In the case of the other isolated metalated ylides 2–4, reactivity studies mostly focused on the nucleophilicity of these systems. Reactions with different electrophiles allowed facile access to functionalized ylides, such as with halogen or phosphinyl moieties. Scheme 4 summarizes a series of reactions performed with 4. Here, a remarkable reactivity was observed when 4 was treated with aldehydes. In contrast to simple ylides and earlier reports by Corey and Kang, the Wittig-type reaction was only observed in traces, while the acylated compounds 19 were the main products formed. Mechanistically, this was explained by formation of the alcoholato intermediate analogous to classical Wittig reactions. However, because of the high donor ability of the ylide ligand, this intermediate formally eliminates a hydride (to 19a) or an aryl anion (to 19b) in the next step to form the carbonyl compounds.
The use of metalated ylides in the coordination of main-group-element species and compounds has only scarcely been studied until today. The first studies were performed with boranes and chloroboranes, although initially the ylide substituent was introduced after borane functionalization and no metalated ylide was used as a ligand precursor.29 The only direct use of a metalated ylide to stabilize reactive main-group-element compounds was only reported recently by our group, employing the sulfonyl-substituted yldiide 4-Na. The direct treatment of 4-Na with borane Lewis base adducts selectively delivered the bisylide-functionalized borane 20 in high yields (Figure Figure88).22 Here, the electron deficiency in the monomeric borane species is compensated for because of the high donor capacity of the yldiide and its ability to function as σ- and π-donor ligands. This was confirmed by the short C–B distances as well as the π bonding obvious in the molecular orbitals of 20. Furthermore, the high donor strength of the ylide ligand was demonstrated by the stabilization of boron cations.30 These were found to be readily available by hydride abstraction from 20 using trityl salts with weakly coordinated anions31 or the highly Lewis acidic B(C6F5)3.32 Cation 21 and Lewis base adducts thereof were revealed to be thermally highly stable. The stability was referred to the special donor properties of the ylide ligand, which results, on the one hand, in strong electrostatic interactions and, on the other hand, in π delocalization within the whole C–B–C linkage (cf. the HOMO–1 in Figure Figure77).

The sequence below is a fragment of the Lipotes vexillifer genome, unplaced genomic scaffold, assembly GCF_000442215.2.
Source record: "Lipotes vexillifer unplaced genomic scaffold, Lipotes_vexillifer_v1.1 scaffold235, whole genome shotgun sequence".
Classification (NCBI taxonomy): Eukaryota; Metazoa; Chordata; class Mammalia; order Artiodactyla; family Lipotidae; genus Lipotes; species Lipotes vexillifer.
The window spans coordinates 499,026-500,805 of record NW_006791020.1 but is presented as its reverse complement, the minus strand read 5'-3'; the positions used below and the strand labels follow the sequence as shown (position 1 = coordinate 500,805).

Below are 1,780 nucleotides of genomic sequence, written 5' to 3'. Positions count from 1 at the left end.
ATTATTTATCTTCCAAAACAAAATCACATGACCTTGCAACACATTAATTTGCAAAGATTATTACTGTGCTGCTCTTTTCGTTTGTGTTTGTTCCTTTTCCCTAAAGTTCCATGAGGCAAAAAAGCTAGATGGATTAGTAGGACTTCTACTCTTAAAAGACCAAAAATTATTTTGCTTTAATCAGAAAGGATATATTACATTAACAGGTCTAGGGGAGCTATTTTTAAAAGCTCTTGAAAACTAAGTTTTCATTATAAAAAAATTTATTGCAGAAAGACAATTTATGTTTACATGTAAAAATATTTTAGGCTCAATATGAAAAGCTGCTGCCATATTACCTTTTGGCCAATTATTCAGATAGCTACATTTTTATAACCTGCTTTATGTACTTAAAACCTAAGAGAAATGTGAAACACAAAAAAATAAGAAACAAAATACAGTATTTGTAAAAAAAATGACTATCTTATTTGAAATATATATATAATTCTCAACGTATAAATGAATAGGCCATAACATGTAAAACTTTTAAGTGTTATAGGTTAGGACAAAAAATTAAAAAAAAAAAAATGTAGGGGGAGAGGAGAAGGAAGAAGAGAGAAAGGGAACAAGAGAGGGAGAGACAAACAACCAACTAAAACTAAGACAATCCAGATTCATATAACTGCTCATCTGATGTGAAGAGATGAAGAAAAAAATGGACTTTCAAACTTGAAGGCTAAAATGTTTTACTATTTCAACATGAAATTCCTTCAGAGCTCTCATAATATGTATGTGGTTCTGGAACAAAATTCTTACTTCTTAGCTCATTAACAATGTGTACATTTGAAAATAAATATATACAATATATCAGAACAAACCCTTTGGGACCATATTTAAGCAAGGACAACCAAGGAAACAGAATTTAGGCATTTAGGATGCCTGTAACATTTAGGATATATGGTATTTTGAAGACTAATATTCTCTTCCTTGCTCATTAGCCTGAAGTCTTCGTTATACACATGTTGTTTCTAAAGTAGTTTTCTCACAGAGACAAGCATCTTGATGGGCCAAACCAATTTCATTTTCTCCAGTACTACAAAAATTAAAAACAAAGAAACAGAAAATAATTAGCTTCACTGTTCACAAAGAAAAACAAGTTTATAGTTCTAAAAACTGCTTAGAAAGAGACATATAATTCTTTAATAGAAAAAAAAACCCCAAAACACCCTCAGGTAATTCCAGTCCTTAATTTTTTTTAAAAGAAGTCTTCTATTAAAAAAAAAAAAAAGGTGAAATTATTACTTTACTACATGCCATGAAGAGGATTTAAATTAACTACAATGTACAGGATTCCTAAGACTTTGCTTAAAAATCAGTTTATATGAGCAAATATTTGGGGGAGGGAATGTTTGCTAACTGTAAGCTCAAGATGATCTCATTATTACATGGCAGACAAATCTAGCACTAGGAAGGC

Although 4 is the only metalated ylide, which has been used as an isolated ligand to stabilize low-valent or electron-deficient main-group-element species, the potential of these ligands as strong donor ligands has indirectly been proven by the use of ylide functionalization, in which the ylide moiety was constructed in the course of the compound synthesis. One example was reported by Schmidpeter and co-workers in 1997, who showed that ylide functionalization efficiently stabilizes phosphenium cations such as 22.33 These cations were prepared by a one-pot synthesis from phosphonium salts using phosphorus trichloride and trimethylamine as bases or from silyl-substituted ylides by chlorosilane elimination (Scheme 5). Most interestingly, the ylide substituents effected the spontaneous dissociation of the corresponding chlorophosphines to the ionic phosphenium halides 22 in solution as well as in the solid state. Hence, no use of weakly coordinating anions was necessary. The phosphenium cations showed the typical low-field-shifted signals in the 31P NMR spectra and a bent C–P–C moiety with an angle of 113.9(3)°. The stability of the cationic species was referred to as the charge delocalization on the two ylide moieties, as shown by the resonance formulas 22′ and 22″.